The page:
It's odd that the right always accuses the left of being city-based latte-sippers, because in their obsessions, the right always reveals itself to have a distinctly city attitude. Their suggestions reek of concrete and safety and next-week's-salary.
Take, for example, the persistent idea that the government should not be in broadcasting, and therefore should defund or dismantle or privatise the ABC.
Yeah, thanks for that suggestion. Because it reveals you to be the same bunch of insular, solipsistic twerps whose only trips away from Collins Street are on organised tours to the wine country, where you can pretend to have a palate and come back with the stuff sold at the cellar door that wouldn't rate in any competition, but you'll coddle it and cellar it as if it were gold, when its barrel-mate went to Aldi without a label.
Because you're so easily deluded. But let's get back to the ABC.
The soft city wankers have a monolithic view of the ABC, because in the cities, all they see is through the prism of obsessive compulsive disorder:
- The ABC is funded by government, which is evil.
- The ABC performs journalism that doesn't always support the (frankly) pud-pulling obsessives of the CIS and the IPA, and is therefore evil.
Since, to the ivory towers of the think-tanks, both these things are evil, they're constantly calling for the ABC to be defunded on the kind of American party-political basis that gives the Tea Party its power in the USA. That is: they're total nutters exploiting a tiny base to a disproportionate profile, rather than being drowned in the nearest farm dam, as they rightly deserve.
So let me relate, yet AGAIN, that the ABC's role as emergency service broadcaster is not some commercial activity that will be subsumed by the magic of free market economics.
When I was sitting in the presumed path of a serious in-the-crowns (if you're a soft city wanker, look up crown-fire and eucalypt and don't pester me with questions) bushfire, I wasn't listening to 2GB. Just trust me on that: the only time I choke my gullet with the paid patsies of commercial radio is when it's imposed on me by a taxi-driver who forfeited his tip by his choice of radio station.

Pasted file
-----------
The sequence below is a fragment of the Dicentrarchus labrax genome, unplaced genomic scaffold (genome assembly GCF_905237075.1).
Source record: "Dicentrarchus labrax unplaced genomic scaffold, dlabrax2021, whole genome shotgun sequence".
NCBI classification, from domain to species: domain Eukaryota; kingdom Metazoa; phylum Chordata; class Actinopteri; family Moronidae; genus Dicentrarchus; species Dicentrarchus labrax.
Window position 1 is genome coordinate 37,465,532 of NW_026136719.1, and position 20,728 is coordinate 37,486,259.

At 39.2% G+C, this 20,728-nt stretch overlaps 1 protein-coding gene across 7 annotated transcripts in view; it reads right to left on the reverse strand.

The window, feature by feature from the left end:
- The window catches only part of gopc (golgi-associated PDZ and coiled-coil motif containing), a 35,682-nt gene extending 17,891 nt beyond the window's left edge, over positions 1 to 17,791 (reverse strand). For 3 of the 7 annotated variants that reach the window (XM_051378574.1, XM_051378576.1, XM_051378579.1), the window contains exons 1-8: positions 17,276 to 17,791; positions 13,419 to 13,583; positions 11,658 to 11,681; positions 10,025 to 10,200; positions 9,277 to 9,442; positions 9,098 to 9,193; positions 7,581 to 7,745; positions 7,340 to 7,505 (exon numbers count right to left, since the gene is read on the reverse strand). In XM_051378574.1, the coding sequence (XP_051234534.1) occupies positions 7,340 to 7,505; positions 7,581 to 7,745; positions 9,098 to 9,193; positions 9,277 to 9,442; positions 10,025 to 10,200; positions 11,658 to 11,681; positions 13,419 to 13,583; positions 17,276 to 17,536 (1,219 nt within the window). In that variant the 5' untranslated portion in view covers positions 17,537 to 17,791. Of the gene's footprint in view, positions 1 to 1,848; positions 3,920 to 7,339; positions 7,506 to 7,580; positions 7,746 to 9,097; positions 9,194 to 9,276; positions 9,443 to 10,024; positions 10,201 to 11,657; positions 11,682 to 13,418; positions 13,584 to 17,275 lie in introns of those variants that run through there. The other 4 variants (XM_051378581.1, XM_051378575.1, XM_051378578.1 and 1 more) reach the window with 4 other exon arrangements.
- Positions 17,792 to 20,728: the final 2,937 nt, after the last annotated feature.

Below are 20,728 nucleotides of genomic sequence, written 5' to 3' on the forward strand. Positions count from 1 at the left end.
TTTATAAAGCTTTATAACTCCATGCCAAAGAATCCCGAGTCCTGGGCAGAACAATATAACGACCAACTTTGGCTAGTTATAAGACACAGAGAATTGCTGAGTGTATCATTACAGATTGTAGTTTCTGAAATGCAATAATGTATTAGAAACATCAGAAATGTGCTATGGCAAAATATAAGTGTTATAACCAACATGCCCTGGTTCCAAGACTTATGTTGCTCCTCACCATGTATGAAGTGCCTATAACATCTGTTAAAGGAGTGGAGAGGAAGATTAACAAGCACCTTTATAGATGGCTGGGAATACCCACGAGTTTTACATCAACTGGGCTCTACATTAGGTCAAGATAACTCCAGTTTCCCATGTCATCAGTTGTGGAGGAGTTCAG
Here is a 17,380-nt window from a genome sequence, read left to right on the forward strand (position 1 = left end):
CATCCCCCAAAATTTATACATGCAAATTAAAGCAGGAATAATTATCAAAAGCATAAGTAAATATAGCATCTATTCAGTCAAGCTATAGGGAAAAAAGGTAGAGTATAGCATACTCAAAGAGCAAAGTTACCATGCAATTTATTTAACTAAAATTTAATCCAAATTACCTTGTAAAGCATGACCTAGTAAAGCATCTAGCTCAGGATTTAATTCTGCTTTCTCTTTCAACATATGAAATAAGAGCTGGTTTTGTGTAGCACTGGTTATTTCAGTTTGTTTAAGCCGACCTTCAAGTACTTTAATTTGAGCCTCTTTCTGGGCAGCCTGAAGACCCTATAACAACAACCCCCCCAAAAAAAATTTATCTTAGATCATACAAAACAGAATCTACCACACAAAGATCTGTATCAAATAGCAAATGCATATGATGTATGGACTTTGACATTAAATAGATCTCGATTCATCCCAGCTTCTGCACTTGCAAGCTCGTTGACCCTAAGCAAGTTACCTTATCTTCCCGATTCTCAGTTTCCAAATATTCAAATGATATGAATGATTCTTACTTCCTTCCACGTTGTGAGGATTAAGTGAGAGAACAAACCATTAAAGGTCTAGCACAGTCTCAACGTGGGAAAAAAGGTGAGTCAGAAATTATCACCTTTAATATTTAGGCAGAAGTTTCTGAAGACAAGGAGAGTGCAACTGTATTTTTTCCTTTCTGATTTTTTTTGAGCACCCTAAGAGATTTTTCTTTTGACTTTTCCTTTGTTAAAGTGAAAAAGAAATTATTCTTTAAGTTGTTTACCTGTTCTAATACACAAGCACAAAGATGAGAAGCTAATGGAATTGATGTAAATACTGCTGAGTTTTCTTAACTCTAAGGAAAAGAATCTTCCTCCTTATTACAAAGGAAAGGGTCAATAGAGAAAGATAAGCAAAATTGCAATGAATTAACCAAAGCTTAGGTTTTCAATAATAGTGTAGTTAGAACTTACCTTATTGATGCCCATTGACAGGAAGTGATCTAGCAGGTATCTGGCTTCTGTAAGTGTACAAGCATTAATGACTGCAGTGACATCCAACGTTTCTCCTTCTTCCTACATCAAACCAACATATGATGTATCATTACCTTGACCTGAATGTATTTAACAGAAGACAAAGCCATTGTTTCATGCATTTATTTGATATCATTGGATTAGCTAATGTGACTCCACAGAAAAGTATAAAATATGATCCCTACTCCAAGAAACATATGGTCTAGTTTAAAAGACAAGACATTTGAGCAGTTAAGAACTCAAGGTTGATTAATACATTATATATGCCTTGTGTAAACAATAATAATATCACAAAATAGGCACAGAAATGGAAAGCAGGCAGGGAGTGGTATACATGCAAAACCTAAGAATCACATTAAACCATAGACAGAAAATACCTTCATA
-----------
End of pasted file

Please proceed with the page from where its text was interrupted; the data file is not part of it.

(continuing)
The ABC was one of my three prime information sources – along with my family, reading computer feeds under my instruction, and a radio scanner that was telling me what fire-fighters were saying over their radio network.
(An aside: many fire-fighters on the ground are far more anxious, freaked-out and generally pessimistic than their headquarters. Which is natural, but also worth noting in the hierarchy of information. Even the “closest” information can be improved with a higher-level filter.)
Over this coming summer, any number of communities will find that their best information comes from whatever frequency their local ABC transmits on.
The IPA, the CIS, and the random nutters with Tea-Party inspiration would deny that. For them I can only hope that they find themselves in the path of a fire-storm, with nothing but the Macquarie National Network, syndication, and please to complete the irony, a product endorsement from Alan Jones as their information source.